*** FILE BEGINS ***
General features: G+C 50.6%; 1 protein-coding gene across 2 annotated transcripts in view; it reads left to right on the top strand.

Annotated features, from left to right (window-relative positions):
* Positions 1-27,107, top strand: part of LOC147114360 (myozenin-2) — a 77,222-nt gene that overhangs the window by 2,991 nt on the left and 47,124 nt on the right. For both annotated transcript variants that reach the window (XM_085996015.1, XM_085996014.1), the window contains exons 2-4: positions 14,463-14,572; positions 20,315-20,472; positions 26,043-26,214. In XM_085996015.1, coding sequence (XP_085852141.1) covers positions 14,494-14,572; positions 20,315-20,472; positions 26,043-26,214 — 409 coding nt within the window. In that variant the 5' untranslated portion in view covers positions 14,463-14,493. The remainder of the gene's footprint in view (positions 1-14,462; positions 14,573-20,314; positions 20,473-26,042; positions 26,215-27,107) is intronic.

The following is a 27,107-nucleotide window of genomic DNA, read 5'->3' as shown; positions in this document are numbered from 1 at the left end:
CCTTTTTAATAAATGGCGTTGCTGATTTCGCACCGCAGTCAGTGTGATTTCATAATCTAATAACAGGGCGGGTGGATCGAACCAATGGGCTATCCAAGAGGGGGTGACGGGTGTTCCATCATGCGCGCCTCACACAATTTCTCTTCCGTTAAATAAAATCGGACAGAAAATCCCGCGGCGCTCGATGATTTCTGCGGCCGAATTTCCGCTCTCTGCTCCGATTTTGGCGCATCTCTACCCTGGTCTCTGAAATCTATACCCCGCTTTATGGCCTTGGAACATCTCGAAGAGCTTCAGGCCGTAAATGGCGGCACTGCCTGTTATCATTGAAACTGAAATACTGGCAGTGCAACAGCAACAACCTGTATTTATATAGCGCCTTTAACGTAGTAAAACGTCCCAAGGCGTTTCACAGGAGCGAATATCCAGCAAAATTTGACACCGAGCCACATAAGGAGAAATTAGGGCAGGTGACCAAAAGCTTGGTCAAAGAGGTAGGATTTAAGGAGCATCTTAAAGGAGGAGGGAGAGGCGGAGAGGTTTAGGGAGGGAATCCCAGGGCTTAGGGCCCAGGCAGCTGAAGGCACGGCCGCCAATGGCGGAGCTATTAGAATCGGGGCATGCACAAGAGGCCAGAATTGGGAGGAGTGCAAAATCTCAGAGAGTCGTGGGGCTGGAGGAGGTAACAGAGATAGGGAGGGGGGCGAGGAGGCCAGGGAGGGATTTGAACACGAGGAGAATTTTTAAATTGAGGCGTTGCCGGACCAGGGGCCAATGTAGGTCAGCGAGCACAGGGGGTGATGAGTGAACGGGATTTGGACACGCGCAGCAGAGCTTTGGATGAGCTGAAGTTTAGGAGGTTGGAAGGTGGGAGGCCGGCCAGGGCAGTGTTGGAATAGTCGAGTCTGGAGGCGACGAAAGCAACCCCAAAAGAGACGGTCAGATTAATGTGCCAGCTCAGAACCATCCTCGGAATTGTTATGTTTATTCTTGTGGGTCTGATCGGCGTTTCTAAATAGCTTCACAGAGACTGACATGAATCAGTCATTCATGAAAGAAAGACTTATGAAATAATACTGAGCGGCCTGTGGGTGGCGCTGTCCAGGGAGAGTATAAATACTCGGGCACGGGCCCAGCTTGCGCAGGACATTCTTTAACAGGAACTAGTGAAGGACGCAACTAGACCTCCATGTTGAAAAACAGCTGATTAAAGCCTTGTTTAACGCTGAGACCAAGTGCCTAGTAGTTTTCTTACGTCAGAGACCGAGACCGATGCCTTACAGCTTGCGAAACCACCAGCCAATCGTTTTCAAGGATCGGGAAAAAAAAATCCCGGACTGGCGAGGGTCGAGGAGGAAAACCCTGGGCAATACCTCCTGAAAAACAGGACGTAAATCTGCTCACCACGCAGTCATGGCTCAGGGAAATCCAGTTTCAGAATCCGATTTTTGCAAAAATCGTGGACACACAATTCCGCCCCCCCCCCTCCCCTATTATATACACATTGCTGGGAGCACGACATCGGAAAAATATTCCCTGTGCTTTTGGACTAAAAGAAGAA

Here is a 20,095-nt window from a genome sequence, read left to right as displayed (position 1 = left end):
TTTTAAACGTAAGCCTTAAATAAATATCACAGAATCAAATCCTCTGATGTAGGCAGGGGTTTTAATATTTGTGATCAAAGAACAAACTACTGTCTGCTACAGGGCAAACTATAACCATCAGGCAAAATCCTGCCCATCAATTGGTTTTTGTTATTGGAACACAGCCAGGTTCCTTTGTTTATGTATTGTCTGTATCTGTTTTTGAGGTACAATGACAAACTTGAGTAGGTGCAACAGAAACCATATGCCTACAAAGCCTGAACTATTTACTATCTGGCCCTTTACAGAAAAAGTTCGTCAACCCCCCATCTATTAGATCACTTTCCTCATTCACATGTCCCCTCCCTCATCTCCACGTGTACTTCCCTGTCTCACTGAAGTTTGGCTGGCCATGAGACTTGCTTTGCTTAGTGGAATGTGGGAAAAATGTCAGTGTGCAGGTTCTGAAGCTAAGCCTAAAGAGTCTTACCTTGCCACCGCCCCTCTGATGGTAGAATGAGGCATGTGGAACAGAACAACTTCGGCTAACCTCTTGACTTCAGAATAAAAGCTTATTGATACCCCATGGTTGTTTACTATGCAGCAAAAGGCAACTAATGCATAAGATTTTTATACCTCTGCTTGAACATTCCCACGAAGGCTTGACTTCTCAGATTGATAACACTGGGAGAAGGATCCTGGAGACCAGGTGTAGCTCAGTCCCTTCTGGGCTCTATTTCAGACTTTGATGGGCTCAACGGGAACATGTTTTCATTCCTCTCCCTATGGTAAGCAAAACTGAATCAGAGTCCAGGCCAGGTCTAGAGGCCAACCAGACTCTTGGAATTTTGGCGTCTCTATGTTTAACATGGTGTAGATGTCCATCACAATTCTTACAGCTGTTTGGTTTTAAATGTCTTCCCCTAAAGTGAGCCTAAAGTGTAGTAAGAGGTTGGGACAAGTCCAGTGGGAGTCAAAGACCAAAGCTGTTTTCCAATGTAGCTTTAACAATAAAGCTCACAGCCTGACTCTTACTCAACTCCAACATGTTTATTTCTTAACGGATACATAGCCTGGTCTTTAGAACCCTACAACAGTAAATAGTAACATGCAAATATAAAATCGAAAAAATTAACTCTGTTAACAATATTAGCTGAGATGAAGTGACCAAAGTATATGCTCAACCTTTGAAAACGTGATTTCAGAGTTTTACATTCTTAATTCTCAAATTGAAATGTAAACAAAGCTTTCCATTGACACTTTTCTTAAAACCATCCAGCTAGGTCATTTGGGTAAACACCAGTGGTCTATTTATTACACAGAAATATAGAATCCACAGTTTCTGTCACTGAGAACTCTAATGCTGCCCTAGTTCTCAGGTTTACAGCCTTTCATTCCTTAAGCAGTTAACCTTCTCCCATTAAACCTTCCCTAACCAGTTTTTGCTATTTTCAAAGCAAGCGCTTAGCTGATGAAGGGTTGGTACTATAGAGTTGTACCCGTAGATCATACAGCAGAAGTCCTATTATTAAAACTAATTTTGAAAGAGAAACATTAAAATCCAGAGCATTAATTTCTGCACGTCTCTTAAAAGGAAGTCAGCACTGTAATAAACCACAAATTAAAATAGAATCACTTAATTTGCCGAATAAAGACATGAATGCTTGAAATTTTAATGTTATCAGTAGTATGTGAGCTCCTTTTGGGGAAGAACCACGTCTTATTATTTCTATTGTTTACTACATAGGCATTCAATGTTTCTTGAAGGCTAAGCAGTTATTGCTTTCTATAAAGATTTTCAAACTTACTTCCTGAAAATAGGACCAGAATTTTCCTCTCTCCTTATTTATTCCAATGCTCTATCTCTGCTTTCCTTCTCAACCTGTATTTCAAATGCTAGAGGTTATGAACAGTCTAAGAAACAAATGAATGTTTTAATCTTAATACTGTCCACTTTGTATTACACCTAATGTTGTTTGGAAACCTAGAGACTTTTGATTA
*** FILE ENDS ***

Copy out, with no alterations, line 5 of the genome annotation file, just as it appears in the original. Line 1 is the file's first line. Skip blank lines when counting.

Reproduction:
CCTTTTTAATAAATGGCGTTGCTGATTTCGCACCGCAGTCAGTGTGATTTCATAATCTAATAACAGGGCGGGTGGATCGAACCAATGGGCTATCCAAGAGGGGGTGACGGGTGTTCCATCATGCGCGCCTCACACAATTTCTCTTCCGTTAAATAAAATCGGACAGAAAATCCCGCGGCGCTCGATGATTTCTGCGGCCGAATTTCCGCTCTCTGCTCCGATTTTGGCGCATCTCTACCCTGGTCTCTGAAATCTATACCCCGCTTTATGGCCTTGGAACATCTCGAAGAGCTTCAGGCCGTAAATGGCGGCACTGCCTGTTATCATTGAAACTGAAATACTGGCAGTGCAACAGCAACAACCTGTATTTATATAGCGCCTTTAACGTAGTAAAACGTCCCAAGGCGTTTCACAGGAGCGAATATCCAGCAAAATTTGACACCGAGCCACATAAGGAGAAATTAGGGCAGGTGACCAAAAGCTTGGTCAAAGAGGTAGGATTTAAGGAGCATCTTAAAGGAGGAGGGAGAGGCGGAGAGGTTTAGGGAGGGAATCCCAGGGCTTAGGGCCCAGGCAGCTGAAGGCACGGCCGCCAATGGCGGAGCTATTAGAATCGGGGCATGCACAAGAGGCCAGAATTGGGAGGAGTGCAAAATCTCAGAGAGTCGTGGGGCTGGAGGAGGTAACAGAGATAGGGAGGGGGGCGAGGAGGCCAGGGAGGGATTTGAACACGAGGAGAATTTTTAAATTGAGGCGTTGCCGGACCAGGGGCCAATGTAGGTCAGCGAGCACAGGGGGTGATGAGTGAACGGGATTTGGACACGCGCAGCAGAGCTTTGGATGAGCTGAAGTTTAGGAGGTTGGAAGGTGGGAGGCCGGCCAGGGCAGTGTTGGAATAGTCGAGTCTGGAGGCGACGAAAGCAACCCCAAAAGAGACGGTCAGATTAATGTGCCAGCTCAGAACCATCCTCGGAATTGTTATGTTTATTCTTGTGGGTCTGATCGGCGTTTCTAAATAGCTTCACAGAGACTGACATGAATCAGTCATTCATGAAAGAAAGACTTATGAAATAATACTGAGCGGCCTGTGGGTGGCGCTGTCCAGGGAGAGTATAAATACTCGGGCACGGGCCCAGCTTGCGCAGGACATTCTTTAACAGGAACTAGTGAAGGACGCAACTAGACCTCCATGTTGAAAAACAGCTGATTAAAGCCTTGTTTAACGCTGAGACCAAGTGCCTAGTAGTTTTCTTACGTCAGAGACCGAGACCGATGCCTTACAGCTTGCGAAACCACCAGCCAATCGTTTTCAAGGATCGGGAAAAAAAAATCCCGGACTGGCGAGGGTCGAGGAGGAAAACCCTGGGCAATACCTCCTGAAAAACAGGACGTAAATCTGCTCACCACGCAGTCATGGCTCAGGGAAATCCAGTTTCAGAATCCGATTTTTGCAAAAATCGTGGACACACAATTCCGCCCCCCCCCCTCCCCTATTATATACACATTGCTGGGAGCACGACATCGGAAAAATATTCCCTGTGCTTTTGGACTAAAAGAAGAA